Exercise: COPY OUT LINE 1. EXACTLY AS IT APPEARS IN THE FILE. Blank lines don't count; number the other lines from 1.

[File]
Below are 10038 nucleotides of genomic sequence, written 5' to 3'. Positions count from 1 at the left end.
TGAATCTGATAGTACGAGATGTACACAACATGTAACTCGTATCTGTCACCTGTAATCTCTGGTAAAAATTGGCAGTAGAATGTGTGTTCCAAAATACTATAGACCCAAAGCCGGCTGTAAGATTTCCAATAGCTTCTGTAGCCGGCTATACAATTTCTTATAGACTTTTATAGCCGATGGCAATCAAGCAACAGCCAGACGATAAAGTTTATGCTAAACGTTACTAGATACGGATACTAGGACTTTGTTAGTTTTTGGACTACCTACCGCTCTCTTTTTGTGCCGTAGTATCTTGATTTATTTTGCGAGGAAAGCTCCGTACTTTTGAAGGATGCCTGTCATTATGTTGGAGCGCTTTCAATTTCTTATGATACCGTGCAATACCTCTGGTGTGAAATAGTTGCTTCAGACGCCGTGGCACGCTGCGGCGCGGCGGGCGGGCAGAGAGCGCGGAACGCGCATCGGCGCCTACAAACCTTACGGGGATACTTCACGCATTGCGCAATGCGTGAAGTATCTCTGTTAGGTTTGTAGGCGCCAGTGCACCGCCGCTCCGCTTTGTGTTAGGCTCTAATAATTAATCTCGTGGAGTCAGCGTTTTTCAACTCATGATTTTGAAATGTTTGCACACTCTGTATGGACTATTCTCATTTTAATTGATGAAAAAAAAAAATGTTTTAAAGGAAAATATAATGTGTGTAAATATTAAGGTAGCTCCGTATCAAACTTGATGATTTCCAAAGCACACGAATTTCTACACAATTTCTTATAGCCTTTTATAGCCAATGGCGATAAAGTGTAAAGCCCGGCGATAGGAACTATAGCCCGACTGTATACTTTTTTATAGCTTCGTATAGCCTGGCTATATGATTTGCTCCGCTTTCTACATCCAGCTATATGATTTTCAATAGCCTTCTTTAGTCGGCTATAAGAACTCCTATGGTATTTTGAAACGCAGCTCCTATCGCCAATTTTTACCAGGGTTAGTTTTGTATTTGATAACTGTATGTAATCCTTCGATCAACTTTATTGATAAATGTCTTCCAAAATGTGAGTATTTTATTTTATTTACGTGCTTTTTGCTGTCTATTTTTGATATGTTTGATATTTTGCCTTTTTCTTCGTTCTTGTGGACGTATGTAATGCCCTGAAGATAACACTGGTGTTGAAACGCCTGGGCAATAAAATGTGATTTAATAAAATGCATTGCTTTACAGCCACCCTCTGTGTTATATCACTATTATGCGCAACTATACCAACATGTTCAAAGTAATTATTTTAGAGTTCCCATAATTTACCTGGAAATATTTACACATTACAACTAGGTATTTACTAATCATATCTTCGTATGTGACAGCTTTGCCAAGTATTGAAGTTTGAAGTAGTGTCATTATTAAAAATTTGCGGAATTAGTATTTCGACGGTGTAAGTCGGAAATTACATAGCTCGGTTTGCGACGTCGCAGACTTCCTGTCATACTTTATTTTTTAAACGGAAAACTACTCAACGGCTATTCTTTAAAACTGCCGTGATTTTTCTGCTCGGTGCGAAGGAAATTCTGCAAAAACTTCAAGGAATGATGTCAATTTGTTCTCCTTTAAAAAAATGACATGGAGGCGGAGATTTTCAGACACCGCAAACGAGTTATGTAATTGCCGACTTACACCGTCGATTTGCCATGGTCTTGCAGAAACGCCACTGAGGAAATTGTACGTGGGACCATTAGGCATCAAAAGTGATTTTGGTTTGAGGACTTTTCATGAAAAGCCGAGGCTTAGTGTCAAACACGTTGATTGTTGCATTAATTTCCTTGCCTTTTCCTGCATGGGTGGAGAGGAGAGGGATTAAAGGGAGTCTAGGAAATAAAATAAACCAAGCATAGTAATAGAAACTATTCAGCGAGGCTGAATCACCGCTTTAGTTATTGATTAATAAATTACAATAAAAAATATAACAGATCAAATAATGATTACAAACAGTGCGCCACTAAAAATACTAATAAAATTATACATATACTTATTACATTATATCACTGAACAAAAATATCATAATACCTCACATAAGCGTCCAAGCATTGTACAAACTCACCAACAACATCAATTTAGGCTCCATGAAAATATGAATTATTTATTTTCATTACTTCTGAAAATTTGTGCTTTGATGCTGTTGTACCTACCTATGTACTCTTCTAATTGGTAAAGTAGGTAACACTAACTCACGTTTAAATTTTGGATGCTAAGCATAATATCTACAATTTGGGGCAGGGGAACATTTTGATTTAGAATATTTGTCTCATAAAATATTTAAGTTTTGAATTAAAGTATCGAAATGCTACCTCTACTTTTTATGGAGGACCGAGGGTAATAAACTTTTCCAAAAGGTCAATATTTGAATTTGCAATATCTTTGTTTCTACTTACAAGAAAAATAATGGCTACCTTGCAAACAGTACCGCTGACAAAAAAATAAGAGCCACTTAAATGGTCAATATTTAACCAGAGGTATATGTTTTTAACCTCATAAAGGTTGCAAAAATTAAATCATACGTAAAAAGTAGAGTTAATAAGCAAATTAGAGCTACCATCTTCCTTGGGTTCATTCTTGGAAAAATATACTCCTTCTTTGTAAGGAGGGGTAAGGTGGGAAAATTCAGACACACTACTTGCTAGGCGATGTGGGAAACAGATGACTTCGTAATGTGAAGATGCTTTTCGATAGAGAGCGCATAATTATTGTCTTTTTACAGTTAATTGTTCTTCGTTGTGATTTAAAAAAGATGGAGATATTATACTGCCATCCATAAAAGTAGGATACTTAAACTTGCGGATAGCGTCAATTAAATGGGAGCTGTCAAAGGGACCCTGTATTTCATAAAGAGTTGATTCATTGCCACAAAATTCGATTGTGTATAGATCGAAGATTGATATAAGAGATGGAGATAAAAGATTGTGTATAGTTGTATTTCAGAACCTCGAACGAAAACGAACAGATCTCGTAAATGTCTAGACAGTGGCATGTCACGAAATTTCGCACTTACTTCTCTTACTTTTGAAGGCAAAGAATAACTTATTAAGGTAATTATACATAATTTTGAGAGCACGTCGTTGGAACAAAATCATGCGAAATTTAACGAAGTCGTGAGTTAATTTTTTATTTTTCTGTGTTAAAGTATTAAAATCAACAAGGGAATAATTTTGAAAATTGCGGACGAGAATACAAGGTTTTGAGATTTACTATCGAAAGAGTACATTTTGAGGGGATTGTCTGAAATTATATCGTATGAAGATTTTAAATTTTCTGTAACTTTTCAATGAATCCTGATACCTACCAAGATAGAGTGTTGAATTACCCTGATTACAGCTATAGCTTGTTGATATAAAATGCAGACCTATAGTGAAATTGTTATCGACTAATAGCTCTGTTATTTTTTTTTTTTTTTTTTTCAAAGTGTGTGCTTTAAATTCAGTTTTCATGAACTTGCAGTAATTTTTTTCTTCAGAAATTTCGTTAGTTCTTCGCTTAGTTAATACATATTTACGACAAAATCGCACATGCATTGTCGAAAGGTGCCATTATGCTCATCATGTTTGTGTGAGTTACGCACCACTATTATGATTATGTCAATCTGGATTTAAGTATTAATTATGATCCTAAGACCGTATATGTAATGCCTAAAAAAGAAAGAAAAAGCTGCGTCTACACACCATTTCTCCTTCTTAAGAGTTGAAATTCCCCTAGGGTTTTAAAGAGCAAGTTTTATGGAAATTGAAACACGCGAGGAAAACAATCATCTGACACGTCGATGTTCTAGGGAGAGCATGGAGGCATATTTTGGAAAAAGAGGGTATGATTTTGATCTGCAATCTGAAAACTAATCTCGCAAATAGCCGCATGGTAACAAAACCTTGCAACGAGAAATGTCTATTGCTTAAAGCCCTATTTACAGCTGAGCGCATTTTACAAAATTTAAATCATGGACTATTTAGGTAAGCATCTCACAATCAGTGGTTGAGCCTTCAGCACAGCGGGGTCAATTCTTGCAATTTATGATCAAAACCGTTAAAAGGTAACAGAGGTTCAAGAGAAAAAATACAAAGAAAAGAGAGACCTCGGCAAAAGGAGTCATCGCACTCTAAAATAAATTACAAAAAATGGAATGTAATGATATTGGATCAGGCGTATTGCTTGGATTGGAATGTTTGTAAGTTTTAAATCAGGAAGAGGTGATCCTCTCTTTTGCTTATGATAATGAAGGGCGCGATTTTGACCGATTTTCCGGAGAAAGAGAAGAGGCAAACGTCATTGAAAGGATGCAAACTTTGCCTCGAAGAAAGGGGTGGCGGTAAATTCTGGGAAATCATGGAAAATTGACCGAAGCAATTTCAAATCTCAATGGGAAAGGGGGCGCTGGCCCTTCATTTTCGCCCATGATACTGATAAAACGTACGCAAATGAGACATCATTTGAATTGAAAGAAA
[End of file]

Below are 10038 nucleotides of genomic sequence, written 5' to 3'. Positions count from 1 at the left end.